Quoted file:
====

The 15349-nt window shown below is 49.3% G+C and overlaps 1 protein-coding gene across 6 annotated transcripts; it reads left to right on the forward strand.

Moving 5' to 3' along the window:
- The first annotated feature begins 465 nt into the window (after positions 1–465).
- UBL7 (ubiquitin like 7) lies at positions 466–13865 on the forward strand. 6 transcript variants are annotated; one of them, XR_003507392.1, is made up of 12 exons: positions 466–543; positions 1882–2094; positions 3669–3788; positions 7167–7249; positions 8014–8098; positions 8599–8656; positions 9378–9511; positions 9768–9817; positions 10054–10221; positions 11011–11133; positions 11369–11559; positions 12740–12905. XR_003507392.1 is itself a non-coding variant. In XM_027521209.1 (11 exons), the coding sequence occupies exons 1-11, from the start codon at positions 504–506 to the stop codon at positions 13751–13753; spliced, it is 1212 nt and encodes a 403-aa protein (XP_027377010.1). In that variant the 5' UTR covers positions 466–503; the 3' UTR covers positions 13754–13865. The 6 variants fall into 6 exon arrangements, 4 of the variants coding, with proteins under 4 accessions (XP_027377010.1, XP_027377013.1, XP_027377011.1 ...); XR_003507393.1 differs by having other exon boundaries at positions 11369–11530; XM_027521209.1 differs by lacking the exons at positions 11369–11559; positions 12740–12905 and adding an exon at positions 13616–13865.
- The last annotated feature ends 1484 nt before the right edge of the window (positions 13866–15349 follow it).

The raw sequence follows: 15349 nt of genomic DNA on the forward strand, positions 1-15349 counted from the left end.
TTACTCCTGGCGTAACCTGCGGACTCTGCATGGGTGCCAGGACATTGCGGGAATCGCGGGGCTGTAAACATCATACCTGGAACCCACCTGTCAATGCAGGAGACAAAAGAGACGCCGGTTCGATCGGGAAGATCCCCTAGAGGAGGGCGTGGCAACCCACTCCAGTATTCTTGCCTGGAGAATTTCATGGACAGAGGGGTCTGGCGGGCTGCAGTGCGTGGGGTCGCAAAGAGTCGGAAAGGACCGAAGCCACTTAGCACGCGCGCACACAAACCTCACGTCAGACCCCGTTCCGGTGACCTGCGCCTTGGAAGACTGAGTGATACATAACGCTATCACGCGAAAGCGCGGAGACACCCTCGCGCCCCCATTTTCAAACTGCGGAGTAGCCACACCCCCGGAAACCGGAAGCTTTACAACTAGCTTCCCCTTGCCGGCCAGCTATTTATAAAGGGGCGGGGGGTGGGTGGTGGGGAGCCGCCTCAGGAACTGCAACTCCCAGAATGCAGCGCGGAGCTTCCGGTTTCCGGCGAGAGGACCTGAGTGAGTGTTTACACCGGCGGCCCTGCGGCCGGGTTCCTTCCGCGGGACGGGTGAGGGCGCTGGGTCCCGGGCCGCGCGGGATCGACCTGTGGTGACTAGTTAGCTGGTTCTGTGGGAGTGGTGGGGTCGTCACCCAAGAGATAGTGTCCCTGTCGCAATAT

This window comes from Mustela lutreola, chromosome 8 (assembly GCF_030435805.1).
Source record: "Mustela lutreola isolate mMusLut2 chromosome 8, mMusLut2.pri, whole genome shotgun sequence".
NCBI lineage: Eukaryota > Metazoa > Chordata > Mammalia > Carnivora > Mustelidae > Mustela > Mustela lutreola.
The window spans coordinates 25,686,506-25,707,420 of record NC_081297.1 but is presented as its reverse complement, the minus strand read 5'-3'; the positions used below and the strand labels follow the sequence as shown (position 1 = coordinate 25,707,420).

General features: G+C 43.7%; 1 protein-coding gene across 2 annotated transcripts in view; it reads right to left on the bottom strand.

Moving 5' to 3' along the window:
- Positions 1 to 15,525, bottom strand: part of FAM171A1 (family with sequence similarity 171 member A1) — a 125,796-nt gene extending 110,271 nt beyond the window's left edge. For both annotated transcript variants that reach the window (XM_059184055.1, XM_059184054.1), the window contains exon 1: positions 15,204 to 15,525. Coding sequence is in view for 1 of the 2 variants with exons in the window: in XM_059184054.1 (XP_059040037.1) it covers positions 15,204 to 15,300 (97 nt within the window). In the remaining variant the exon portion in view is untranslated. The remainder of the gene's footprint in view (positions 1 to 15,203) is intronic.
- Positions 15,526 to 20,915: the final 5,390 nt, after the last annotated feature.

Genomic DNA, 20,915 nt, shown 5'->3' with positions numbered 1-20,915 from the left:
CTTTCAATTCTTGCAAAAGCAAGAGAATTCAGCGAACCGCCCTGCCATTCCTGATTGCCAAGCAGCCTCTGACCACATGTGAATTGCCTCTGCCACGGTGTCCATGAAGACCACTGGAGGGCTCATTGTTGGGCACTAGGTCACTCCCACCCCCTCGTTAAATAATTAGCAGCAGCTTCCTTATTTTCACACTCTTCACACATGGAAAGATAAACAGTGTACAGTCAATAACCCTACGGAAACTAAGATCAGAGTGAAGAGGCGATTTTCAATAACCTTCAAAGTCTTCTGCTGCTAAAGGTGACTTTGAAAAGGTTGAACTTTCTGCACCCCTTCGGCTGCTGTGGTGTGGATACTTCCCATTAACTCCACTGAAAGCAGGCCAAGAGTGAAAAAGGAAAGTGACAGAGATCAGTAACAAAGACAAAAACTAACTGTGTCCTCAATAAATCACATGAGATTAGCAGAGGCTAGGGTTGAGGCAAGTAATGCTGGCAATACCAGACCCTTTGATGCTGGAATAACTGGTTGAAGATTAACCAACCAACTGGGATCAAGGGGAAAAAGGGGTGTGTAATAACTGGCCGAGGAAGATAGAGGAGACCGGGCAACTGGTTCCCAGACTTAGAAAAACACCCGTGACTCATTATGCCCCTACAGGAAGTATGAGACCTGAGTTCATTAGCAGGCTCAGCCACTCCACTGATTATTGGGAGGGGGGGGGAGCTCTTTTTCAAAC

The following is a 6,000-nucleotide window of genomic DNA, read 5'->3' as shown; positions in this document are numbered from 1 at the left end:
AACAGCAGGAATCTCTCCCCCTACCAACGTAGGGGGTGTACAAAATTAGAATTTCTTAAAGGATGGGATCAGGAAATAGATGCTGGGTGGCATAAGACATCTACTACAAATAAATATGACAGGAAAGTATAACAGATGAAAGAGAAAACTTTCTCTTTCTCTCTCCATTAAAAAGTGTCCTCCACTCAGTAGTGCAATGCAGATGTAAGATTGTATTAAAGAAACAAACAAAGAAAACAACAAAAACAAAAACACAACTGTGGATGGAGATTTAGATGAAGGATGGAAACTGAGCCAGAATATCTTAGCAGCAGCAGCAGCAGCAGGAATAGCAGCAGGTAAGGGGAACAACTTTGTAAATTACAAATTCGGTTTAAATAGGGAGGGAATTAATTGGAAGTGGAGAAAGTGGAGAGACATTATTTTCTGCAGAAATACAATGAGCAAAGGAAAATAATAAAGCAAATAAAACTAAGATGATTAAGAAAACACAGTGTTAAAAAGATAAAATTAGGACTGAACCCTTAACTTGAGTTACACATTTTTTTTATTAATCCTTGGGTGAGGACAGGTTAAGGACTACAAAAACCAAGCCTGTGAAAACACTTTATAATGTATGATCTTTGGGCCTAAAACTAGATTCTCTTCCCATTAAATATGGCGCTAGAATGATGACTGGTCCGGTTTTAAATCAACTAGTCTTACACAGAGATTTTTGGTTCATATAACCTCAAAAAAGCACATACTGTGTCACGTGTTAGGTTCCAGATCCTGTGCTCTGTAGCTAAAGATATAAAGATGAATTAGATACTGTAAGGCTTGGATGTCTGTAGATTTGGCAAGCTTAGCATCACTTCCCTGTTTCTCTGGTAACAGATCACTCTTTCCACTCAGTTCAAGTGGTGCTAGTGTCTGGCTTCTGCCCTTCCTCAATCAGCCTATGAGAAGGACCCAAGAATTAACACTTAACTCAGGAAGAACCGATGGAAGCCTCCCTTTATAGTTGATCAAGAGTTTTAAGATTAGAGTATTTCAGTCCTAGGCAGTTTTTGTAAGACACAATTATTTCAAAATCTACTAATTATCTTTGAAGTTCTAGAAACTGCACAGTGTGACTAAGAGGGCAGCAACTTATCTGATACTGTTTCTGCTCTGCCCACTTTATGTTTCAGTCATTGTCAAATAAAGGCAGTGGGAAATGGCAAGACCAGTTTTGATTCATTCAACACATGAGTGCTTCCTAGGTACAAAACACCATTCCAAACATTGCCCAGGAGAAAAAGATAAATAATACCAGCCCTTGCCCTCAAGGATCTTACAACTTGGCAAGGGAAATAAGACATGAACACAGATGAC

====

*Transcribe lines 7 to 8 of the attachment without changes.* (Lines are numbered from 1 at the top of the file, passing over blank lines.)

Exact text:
TTACTCCTGGCGTAACCTGCGGACTCTGCATGGGTGCCAGGACATTGCGGGAATCGCGGGGCTGTAAACATCATACCTGGAACCCACCTGTCAATGCAGGAGACAAAAGAGACGCCGGTTCGATCGGGAAGATCCCCTAGAGGAGGGCGTGGCAACCCACTCCAGTATTCTTGCCTGGAGAATTTCATGGACAGAGGGGTCTGGCGGGCTGCAGTGCGTGGGGTCGCAAAGAGTCGGAAAGGACCGAAGCCACTTAGCACGCGCGCACACAAACCTCACGTCAGACCCCGTTCCGGTGACCTGCGCCTTGGAAGACTGAGTGATACATAACGCTATCACGCGAAAGCGCGGAGACACCCTCGCGCCCCCATTTTCAAACTGCGGAGTAGCCACACCCCCGGAAACCGGAAGCTTTACAACTAGCTTCCCCTTGCCGGCCAGCTATTTATAAAGGGGCGGGGGGTGGGTGGTGGGGAGCCGCCTCAGGAACTGCAACTCCCAGAATGCAGCGCGGAGCTTCCGGTTTCCGGCGAGAGGACCTGAGTGAGTGTTTACACCGGCGGCCCTGCGGCCGGGTTCCTTCCGCGGGACGGGTGAGGGCGCTGGGTCCCGGGCCGCGCGGGATCGACCTGTGGTGACTAGTTAGCTGGTTCTGTGGGAGTGGTGGGGTCGTCACCCAAGAGATAGTGTCCCTGTCGCAATAT

This window comes from Mustela lutreola, chromosome 8 (assembly GCF_030435805.1).